share

Catriona Leahy

 

° Ireland

lives and works in London — Great-Britain

 

Catriona Leahy participated at Coup de Ville 2016. This text was published in the catalogue.

 

The often invisible effects of time and social evolution on apparently stable, sustainable structures percolate constantly into Catriona Leahy’s oeuvre. The ambivalence between (physical) stability and (semantic) changeability is translated using fragile materials and graphic techniques into intriguing works of art, in which the capricious nature of history and memory becomes fixed.

 

From the invitation to participate in this edition of Coup de Ville, it was clear to Leahy at the outset that the urban past and present of Sint-Niklaas would be the central feature. After having undertaken a reconnaissance of the city herself, she stumbled upon some old images of the Grote Markt during an on-line search, showing a kiosk she could not recall. The building still existed, no longer on its original spot but in the city park. The cast iron construction dating from 1859 was built in an eclectic style for musical performances. As society changed the kiosk gradually lost its social function. The building was demolished to make way for a new bus station and ended up in storage from 1966 to 1984, only to be reconstructed in the city park, bearing lonely testimony to what once was. This kiosk and its history take the leading role in two of the three works of art developed by Leahy for Coup de Ville.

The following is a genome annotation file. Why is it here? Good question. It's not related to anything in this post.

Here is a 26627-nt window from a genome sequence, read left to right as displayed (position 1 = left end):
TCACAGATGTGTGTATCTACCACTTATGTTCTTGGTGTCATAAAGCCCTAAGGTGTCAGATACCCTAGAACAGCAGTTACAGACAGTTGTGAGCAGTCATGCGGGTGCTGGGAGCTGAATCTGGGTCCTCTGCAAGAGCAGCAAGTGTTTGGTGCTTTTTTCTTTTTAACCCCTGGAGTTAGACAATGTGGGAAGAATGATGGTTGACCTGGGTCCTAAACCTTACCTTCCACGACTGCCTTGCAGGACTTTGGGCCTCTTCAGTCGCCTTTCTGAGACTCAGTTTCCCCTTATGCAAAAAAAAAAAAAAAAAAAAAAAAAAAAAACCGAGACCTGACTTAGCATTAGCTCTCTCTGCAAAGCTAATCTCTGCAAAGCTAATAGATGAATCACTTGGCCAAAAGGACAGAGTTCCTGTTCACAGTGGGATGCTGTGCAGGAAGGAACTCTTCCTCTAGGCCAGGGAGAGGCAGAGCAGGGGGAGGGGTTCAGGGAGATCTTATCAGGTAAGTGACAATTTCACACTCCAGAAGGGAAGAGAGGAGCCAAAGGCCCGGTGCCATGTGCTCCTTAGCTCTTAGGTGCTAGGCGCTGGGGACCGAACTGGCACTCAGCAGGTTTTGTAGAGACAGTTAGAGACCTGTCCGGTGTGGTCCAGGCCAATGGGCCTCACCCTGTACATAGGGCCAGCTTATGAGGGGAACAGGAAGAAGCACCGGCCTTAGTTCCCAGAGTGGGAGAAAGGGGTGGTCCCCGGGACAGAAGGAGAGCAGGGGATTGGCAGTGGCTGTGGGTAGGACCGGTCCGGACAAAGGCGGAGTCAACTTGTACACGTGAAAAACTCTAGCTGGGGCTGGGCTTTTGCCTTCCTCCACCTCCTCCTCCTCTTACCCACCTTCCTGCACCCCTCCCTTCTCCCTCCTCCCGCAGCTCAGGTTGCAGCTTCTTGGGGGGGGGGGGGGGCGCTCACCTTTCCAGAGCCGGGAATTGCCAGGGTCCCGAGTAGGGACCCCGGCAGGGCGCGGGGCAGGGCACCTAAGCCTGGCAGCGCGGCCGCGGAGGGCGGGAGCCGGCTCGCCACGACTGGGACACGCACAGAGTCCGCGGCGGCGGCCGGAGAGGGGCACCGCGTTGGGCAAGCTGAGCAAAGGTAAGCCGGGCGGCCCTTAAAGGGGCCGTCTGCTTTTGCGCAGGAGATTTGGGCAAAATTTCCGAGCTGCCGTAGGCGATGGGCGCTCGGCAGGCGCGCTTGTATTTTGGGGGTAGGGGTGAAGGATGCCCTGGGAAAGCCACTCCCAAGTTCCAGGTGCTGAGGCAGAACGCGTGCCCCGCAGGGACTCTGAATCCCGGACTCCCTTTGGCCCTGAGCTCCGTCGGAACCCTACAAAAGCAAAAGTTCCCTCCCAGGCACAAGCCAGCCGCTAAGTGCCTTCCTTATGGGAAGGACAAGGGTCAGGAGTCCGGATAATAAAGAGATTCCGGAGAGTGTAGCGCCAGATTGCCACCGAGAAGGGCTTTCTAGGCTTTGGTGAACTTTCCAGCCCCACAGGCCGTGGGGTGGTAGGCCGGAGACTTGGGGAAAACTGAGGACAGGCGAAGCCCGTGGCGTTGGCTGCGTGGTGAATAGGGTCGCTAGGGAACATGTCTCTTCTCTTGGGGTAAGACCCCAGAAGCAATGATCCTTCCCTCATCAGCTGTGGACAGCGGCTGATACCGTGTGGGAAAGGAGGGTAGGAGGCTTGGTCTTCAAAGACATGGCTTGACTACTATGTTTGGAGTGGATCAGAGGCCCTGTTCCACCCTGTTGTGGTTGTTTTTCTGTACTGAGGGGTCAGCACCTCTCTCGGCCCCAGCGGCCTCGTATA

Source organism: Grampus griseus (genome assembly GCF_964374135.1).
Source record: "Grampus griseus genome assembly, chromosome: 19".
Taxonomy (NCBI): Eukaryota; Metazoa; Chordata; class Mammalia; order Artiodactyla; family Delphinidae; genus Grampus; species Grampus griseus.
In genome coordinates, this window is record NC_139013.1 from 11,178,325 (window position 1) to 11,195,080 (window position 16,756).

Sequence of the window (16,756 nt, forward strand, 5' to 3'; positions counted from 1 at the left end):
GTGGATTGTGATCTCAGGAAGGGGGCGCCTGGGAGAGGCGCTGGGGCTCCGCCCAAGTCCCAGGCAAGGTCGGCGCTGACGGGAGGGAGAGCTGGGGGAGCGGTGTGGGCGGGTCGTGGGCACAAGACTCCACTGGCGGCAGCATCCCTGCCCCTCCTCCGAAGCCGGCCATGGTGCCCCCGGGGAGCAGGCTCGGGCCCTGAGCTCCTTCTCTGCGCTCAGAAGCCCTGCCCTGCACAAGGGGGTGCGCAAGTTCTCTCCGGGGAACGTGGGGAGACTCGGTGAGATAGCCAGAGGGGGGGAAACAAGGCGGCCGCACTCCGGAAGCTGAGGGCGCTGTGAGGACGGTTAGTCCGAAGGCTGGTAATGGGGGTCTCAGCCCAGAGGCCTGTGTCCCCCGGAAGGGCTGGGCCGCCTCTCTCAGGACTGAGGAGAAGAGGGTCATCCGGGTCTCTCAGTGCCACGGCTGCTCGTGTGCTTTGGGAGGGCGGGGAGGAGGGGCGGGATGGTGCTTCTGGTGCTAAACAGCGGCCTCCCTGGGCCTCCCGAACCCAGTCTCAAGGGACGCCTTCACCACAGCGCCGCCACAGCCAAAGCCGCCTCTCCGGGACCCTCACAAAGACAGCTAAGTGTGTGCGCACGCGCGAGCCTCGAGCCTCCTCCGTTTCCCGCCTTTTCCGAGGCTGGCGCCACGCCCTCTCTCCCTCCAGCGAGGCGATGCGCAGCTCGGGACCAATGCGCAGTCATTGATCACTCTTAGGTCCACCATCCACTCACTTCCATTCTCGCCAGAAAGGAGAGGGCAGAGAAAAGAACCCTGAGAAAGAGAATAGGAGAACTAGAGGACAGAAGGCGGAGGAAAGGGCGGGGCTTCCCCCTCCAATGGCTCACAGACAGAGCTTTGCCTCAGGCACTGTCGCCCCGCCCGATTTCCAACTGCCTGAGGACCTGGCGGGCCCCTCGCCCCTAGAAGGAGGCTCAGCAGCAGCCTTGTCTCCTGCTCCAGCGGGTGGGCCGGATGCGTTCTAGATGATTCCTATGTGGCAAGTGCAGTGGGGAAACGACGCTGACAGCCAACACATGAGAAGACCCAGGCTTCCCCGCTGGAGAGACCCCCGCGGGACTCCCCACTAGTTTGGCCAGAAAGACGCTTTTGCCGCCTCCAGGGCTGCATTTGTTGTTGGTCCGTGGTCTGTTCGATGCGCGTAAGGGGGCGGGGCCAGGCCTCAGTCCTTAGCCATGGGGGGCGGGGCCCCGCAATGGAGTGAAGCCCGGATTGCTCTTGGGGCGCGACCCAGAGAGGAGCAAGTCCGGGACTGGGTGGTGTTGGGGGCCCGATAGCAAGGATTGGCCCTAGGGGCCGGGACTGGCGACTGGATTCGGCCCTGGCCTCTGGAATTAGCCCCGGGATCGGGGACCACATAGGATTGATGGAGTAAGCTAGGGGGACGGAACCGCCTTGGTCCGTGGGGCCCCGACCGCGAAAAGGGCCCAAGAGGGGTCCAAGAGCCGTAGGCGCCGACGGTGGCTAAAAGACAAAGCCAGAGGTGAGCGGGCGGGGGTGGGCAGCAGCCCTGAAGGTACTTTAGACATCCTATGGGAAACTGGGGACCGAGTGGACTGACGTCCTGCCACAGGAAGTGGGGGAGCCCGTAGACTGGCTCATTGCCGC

Aesthetics of Disappearance, a title referring to the similar philosophical work by Paul Virillo from 1980, consists of thin, fragile sheets of Japanese paper provided with layers of oil-based black ink. In the traditional, time- consuming and delicate creative process using an etching technique, Leahy gave the paper, layer upon layer, depth and weight. In the change between matt and glossy, between sharpness and blur the contours of something voluminous can just be made out – the kiosk. The play of light is fundamental to the legibility. The wall of paper (2.80m by 1.75m) shows the kiosk as a kind of fata morgana mirage, or more precisely a ghost from the past.

 

Searching for the history of the kiosk on-line, Leahy dug up an old photo of the kiosk. Unintentionally the photo shows the malleability of the kiosk as a kind of film deĢcor or set of building blocks. For this application, too, Leahy uses Japanese paper, which puts the vulnerability, malleability and even the replaceability of the kiosk – and by extension cultural heritage in general - to the fore, explaining her title: Social Deconstruction.

 

Finally, there is the video projection Sedimentation. We see an illustration of the City Hall on the Grote Markt, printed on paper. The loose sheet slowly absorbs water until it is saturated. The ink runs, the image blurs. A shadowy form of what might have been remains. It is thus that Leahy reveals the fluctuating changes in the world’s physical and mental identity in each of her works.